I usually give advice on how to not quite ruin your child because that’s a bar that most parents can hope to clear. But not every parent is going to make it over. In fact, many overbearing helicopter parents are determined to run straight into the bar, concussing themselves and making their children absolutely miserable. Ironically, these are often the people who have read all the parenting books and know the advice back to front. Don’t worry. I’ll save you the trouble. If you want to go that route, I’m happy to report that you can ruin your kid’s childhood in no more than six easy steps.
Follow my approach and long-term resentment is absolutely guaranteed. Here’s how it’s done.
Make Everything About You.
Your life didn’t turn out how you wanted. Luckily, your kid is the ultimate do-over. Pressure them to achieve all your failed hopes and dreams. They won’t go far in life after that. They’ll be too weighed down by your emotional baggage.
Stress Out About Everything.
You’ve been agonizing over whether to stay home with your kid or send them to daycare, but after weeks of internal debate, you’re still undecided. Which one should you do? I don’t know the right answer, but the wrong answer is to freak out about every parenting decision that comes your way. Embrace the stress if you want your kid to have the worst childhood possible. Years later, your kid won’t recall which choices you made, but they’ll always remember if you were constantly on the verge of a nervous breakdown. Way to create lasting memories.
Enroll Your Kid in Everything.
Free time is for happy children. Pass. You’re raising a mini-you. Sign up your kid for whatever sport you obsessed over as a child, along with 1,000 other activities you always meant to join yourself but never got around to. Whatever you do, don’t let your child drop out when they discover they hate something. Quitters never grow up to be overbearing parents like you.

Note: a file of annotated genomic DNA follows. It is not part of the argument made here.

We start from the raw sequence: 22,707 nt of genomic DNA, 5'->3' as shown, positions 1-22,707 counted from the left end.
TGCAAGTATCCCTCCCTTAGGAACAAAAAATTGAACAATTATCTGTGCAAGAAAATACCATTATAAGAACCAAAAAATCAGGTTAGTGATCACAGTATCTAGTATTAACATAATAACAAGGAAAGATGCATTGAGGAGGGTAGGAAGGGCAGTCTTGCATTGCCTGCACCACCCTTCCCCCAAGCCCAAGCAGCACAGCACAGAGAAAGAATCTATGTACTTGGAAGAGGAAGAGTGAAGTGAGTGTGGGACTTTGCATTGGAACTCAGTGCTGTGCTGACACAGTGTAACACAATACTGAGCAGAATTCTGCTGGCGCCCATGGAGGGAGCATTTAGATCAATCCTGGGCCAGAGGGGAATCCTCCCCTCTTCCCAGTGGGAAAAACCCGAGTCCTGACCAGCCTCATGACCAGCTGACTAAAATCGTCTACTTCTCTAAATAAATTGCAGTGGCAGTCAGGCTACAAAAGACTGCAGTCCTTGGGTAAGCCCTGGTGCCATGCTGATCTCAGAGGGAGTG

Almost any career your child pursues as an adult will require them to use screens. So will all of their entertainment options. So why not put your kid at a competitive and cultural disadvantage by banning them from screens today? They’ll lack critical job skills and be unable to connect with their peers, who will bond over movies and TV shows your kid will never see. Social isolation for the win.
Obsess Over Grades.
As an adult, you know the things you stressed out about in school didn’t matter in the long run. Your life wouldn’t have turned out any differently if you got an A- instead of a B+ in health class. But your kid doesn’t know that. Act like every assignment your kid turns in is life-or-death. Check all their homework. Force them to study for tests in hours-long cram sessions. Argue with their teacher over wrong answers and beg for extra credit. That’s a guaranteed way to make your child flunk at life.
Make Discipline Public.
If your last attempt at discipline didn’t go viral, you’re not doing enough to ruin your child. Write your kid’s transgression on a sandwich board and make them wear it on a busy street corner. Then go on TV so everyone knows how hard you work to discipline your child, which is about half as hard as you work to promote yourself.
Regardless of which disciplinary method you use, if you do it privately, it might work. Bad move. If you want to ruin your child, stick to over-the-top punishments in places everybody can see them. You’ll be an internet sensation in no time, and your child will never be the same again.
Kids are more resilient than you think. That’s why, if you want to ruin one, you’ll have to work extra hard. With a little selfishness and a lot of self-imposed stress, you’re sure to wreck your kid’s life beyond repair. Good job, I guess.
But maybe ruining your child isn’t your thing. Perhaps, like most parents, you just want your kid to grow up to be a self-sufficient adult who isn’t a social deviant and doesn’t blame you for everything that goes wrong in their life. That’s why I wrote Bare Minimum Parenting: The Ultimate Guide to Not Quite Ruining Your Child. It started out as a joke, but by the end, I accidentally proved a point: Your child will be better off if you do less than if you do more.
Bare Minimum Parenting: The Ultimate Guide to Not Quite Ruining Your Child by James Breakwell and from BenBella Books is out now.
This article was originally published on